It is said that in a tough economy customer service improves. It makes sense: When the employment rate heads south, people value their jobs more and do fewer things to jeopardize their employment.
Considering the struggles the U.S. economy is currently experiencing, I decided to pay more attention to whether this theory has legs. And I admit I’ve seen some improvements. Waitstaffs seem a little more attentive to their tables and cab drivers are a bit more cautious on the road. But it was the airline industry that really intrigued me.
I recently took two business trips, which allowed me to compare two airlines–one a traditional carrier, the other a budget airline. One stood out as going above and beyond to ensure its passengers a comfortable journey. Now I’m talking subtleties–a smiling flight attendant helping me get my bag in the overheard versus a frowning flight attendant impatiently waiting to pass me in the aisle.
I had been a loyal customer of the traditional airline for years and only tried the budget airline because it offered a cheaper fare. But surprisingly, it was the budget airline that exceeded my expectations. It’s hard to say whether the economy had anything to do with the great service I received, but it’s refreshing that some people–even in the airline industry–recognize the importance of providing quality service.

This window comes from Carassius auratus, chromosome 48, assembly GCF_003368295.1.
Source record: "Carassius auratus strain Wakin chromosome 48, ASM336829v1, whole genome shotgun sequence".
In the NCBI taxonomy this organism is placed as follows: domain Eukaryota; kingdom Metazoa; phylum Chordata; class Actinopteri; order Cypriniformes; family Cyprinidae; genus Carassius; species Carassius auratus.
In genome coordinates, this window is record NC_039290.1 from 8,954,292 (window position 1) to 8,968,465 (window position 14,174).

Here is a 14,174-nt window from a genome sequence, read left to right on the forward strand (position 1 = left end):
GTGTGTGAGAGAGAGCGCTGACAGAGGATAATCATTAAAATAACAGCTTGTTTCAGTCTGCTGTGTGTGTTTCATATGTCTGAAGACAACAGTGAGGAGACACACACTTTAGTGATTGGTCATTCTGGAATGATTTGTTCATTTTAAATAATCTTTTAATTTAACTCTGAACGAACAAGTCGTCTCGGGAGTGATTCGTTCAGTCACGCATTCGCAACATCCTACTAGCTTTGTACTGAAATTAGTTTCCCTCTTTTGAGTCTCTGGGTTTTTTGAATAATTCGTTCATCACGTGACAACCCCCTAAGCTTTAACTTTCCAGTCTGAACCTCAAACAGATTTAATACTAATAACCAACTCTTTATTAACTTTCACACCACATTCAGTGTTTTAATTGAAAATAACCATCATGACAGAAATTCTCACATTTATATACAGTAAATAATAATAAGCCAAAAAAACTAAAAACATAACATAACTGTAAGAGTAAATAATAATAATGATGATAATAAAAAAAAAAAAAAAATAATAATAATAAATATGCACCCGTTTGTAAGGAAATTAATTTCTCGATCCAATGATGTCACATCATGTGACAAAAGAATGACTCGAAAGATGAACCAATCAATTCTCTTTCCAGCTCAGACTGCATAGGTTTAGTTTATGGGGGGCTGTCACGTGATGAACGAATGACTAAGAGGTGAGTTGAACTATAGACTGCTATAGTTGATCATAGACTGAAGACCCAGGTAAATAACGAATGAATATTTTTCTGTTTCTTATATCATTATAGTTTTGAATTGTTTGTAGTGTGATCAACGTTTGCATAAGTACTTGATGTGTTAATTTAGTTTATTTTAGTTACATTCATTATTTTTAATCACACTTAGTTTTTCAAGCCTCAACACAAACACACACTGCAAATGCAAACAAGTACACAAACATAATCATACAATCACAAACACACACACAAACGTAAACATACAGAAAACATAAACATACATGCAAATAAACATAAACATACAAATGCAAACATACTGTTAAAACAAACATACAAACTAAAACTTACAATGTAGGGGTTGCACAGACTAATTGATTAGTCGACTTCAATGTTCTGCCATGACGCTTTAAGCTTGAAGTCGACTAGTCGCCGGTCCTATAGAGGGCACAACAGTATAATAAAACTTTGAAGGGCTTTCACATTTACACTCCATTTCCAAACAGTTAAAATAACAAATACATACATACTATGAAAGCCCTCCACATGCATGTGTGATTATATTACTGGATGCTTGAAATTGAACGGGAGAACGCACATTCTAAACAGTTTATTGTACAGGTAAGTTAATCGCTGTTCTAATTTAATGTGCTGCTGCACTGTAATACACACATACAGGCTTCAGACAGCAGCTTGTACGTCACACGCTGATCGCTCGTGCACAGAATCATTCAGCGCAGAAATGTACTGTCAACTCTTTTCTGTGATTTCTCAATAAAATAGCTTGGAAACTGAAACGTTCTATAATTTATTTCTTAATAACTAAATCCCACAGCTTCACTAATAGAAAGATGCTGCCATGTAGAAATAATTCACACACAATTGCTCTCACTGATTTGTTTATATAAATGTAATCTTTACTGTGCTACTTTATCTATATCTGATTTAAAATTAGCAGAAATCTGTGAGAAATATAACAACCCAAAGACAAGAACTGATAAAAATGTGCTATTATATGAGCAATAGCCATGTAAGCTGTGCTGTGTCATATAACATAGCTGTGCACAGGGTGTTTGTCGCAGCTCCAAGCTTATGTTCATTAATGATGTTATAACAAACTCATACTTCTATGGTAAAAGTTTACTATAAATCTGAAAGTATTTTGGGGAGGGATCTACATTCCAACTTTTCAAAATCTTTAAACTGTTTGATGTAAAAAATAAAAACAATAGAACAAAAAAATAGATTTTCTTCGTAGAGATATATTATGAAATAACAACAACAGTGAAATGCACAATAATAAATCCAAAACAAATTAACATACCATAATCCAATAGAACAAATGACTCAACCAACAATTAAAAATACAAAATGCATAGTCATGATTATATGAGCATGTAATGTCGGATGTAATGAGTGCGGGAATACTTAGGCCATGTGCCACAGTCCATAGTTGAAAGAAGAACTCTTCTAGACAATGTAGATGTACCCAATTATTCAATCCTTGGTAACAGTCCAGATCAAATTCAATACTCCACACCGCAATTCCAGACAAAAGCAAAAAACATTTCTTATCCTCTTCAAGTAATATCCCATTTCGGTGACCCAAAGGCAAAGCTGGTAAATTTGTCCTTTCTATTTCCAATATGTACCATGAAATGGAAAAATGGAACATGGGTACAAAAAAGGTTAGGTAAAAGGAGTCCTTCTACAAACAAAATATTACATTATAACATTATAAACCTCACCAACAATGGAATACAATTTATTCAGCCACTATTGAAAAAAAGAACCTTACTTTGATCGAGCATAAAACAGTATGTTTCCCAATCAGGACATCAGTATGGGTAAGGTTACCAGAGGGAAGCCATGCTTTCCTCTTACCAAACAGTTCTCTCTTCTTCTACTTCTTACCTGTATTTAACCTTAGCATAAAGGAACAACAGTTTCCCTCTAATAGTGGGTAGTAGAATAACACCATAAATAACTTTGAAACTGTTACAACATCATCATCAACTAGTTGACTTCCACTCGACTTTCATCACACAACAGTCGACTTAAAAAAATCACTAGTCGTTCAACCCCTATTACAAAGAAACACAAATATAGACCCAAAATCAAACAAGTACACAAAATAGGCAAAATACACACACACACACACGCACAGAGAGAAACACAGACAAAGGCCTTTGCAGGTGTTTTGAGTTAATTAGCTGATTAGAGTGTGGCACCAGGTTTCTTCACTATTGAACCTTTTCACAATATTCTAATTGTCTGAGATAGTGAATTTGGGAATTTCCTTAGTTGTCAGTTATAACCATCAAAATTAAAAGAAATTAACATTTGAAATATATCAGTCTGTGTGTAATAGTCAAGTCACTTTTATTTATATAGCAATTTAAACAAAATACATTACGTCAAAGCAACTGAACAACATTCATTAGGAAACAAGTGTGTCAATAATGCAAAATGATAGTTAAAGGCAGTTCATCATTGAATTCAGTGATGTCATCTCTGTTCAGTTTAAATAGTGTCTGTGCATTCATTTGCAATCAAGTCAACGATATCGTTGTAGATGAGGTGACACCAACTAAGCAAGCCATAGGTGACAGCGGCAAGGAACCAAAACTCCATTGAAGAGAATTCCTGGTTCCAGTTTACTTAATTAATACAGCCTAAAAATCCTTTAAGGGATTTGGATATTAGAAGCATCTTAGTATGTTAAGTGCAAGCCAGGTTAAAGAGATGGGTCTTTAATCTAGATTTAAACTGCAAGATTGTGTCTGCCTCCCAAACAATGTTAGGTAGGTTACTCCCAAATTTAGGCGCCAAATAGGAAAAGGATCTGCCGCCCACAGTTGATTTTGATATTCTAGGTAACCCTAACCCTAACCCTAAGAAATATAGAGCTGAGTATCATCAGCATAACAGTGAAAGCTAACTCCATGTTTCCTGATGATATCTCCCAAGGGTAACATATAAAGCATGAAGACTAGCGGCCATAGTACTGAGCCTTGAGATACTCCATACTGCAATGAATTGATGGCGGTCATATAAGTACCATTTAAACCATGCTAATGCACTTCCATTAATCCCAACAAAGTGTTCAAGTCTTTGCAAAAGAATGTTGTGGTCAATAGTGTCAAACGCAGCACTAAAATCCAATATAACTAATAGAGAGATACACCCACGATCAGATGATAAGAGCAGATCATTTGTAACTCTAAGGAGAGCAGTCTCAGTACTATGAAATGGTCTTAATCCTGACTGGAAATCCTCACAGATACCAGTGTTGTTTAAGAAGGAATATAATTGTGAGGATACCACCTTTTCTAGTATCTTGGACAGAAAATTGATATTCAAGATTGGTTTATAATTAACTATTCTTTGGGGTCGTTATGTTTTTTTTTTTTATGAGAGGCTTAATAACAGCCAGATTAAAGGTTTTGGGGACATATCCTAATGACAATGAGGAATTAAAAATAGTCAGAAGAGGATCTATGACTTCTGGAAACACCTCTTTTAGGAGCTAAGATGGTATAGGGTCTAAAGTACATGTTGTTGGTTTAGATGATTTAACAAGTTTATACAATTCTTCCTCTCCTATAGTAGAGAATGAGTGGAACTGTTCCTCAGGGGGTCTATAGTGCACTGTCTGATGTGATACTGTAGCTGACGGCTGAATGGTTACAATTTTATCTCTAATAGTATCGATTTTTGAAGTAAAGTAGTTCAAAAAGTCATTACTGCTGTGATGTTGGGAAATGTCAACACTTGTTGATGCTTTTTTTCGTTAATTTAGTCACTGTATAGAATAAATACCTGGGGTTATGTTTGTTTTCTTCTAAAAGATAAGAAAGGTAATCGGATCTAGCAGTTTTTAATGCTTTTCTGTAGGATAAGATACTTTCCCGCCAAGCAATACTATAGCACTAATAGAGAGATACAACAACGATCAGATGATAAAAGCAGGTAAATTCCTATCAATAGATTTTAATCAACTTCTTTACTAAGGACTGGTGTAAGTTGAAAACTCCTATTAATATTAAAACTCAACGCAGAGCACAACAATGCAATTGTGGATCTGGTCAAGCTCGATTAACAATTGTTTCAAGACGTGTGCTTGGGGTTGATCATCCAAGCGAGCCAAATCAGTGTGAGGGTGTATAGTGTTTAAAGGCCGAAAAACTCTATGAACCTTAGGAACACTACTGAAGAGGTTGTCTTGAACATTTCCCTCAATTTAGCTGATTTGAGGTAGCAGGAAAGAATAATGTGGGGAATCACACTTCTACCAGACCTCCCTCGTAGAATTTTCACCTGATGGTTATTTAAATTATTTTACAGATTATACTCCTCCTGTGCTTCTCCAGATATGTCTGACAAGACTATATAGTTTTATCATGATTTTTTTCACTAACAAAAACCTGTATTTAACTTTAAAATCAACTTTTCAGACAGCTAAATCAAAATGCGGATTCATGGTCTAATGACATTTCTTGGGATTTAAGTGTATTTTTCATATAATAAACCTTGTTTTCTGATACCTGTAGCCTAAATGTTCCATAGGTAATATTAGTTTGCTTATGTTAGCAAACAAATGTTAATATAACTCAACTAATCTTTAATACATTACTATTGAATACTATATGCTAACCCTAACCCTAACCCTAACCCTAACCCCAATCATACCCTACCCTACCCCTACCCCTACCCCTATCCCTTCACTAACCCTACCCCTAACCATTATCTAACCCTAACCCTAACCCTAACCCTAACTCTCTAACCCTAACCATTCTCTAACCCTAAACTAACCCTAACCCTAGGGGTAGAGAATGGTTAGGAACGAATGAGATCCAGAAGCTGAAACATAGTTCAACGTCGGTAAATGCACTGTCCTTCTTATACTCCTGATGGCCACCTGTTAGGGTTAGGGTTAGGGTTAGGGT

At InsideCounsel, we’re focused on doing our part to provide you, our customers, with the best service possible. In mid-2008, we conducted our annual readership survey, asking you to tell us what you wanted in the magazine. We have listened.
In addition to several cover stories, features and surveys focusing on best practices and how-tos, this year InsideCounsel is introducing a few new sections. While you may have already noticed Corporate Crime–a department we launched in late 2008 focusing on the role in-house counsel play in protecting clients from corporate wrongdoing–we have decided to make it a regular part of the magazine. We also are introducing two new alternating columns written by your peers: Ethical Insights and Driving Diversity–important topics we know play a huge role in your business.
We hope in 2009 you’ll find InsideCounsel to be even more valuable than it has been in years past. If you have suggestions or comments on how we can continue to improve the magazine, please e-mail me at firstname.lastname@example.org. After all, we are here to serve you.